Rather than rush a new album (that’s being recorded over the festive period), Belgian death metallers Aborted decided on releasing this four-track EP to mark their 20th anniversary instead. Featuring three brand new songs and a re-recording of ‘The Holocaust Incarnate’, it’s more of the furious and solid death metal they’ve come to perfect over their eight previous full-lengths and numerous EPs. There’s a big thrash edge to the three new tracks while ‘The Holocaust Incarnate’ has that extra layer of polish to it. Reliable as ever and an excellent indicator for album number nine when it lands in 2016.
gm 4

bury tomorrowBury Tomorrow
Nuclear Blast
I’m usually a sucker for a lot of modern metalcore, with its catchy choruses and infectious melodies (even though that may not always be the ZT way) and am au fait with the odd Bury Tomorrow song. While this, their fourth album, is full of all that, the clean/harsh vocal combination and songs that barely breach four minutes, as has been their way all along, it just doesn’t seem full of much substance. Maybe it needs a few more listens, but none of the songs really stick. And if you can’t sing along in the car to metalcore, what’s the point in it?
gm 2.5

culture killerCulture Killer
Throes Of Mankind
Metal Blade
Culture Killer have managed to do enough in their brief existence to impress someone at Metal Blade that they’re releasing the band’s debut full-length. It’s fairly easy to see why, as this is pretty decent metallic hardcore even if it is full of numerous clichés from the genre. Angry lyrics dealing with ‘real’ issues? Check. Vocals that are shouted and spat out with venom? Check. At least one breakdown per song? Check. Still, there’s plenty of groove and some seriously meaty riffs that may not live long in the memory, but at the time make you want to slam your fist/head/arms.
gm 3.5

mare cognitumMare Cognitum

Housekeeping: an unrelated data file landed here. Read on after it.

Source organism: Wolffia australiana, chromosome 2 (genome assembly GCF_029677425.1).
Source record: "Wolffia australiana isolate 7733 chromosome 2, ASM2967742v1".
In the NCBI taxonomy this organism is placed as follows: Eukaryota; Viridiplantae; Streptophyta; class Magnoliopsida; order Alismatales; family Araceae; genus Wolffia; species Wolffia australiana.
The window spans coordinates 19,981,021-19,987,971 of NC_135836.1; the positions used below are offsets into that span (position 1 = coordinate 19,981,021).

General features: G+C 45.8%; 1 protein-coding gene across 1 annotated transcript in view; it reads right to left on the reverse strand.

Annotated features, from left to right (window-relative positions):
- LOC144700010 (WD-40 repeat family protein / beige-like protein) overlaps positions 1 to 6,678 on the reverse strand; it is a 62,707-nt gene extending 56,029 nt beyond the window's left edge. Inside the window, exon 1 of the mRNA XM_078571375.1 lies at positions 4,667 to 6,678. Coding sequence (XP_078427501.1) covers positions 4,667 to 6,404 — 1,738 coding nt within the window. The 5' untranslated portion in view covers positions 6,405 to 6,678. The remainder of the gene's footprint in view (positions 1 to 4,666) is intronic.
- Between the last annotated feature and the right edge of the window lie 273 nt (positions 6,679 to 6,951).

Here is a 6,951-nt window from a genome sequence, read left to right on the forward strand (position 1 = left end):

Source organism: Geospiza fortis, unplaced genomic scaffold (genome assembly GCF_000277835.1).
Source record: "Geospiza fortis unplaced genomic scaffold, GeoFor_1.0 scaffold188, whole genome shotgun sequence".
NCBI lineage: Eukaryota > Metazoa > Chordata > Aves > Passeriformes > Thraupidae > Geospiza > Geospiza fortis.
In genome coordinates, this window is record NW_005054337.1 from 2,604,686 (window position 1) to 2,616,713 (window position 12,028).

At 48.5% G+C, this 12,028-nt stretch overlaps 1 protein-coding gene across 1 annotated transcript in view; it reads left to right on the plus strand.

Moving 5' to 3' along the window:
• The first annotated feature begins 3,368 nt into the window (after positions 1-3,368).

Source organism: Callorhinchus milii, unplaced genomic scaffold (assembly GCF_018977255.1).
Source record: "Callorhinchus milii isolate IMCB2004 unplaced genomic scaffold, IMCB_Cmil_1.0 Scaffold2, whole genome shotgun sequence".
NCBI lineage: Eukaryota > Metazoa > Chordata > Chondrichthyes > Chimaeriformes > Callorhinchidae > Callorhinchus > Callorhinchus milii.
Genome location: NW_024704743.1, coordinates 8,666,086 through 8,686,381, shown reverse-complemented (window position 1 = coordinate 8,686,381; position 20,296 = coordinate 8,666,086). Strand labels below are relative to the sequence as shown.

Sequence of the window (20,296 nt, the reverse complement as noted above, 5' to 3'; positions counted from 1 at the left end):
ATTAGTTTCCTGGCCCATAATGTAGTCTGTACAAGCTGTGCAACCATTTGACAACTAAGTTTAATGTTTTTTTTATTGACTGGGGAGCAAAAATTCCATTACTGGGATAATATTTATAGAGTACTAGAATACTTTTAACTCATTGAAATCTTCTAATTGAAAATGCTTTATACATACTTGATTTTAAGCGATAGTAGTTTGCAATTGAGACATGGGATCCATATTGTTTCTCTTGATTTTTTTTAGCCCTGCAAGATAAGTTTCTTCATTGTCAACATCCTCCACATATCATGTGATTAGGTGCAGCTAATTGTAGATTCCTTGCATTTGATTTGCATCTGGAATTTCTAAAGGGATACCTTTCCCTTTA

An Extraconscious Lucidity    
i, Voidhanger    
Mare Cognitum is one of those names that’s always hung around (or is that “clung around”?), somewhere in that nethervoid among cosmic/mystical black metal, Cascadian/mystical black metal, and just-plain-mystical black metal. And every time I hear them, I make a mental note to revisit…but then never do. Well, I had to revisit this – a reissue of their second album, originally released in small numbers on CDR – A TON by virtue of not being able to pinpoint much beyond what I wrote in the first sentence. And I still can’t muster much. When it’s good, it’s great; when it’s just ‘good’ or slightly below, it’s only because it sounds like a hundred other bands I’ve heard in said nethervoid. Take your chances, then: dude’s either gotten better or worse from here.
ntb 3

No doubt inspired by the likes of Beastmilk, here we have dudes from a more metallic background taking a stab at (stabbing) post-punk. Partisan include members of Belgian metalcore mainstays Rise And Fall and Oathbreaker, but Partisan is a million miles away from the mosh, anchored as it is by pulsing (and prominent) bass, with suitably hypnotic melodies framed by dispassionate clean vocals and occasional splashes of swirling shoegaze. Vaguely reminiscent of early Therapy? crossed with Adorable, it’s all fairly dark and fairly likeable for the form, but I’m cautiously approving of this: as a stand-alone work, it’s nothing too notable (and only four songs), but if it’s a stepping stone, I’m onboard to hear what Partisan offer next.
ntb 3

maliciaTod Huetet Uebel    
Caverna Abysmal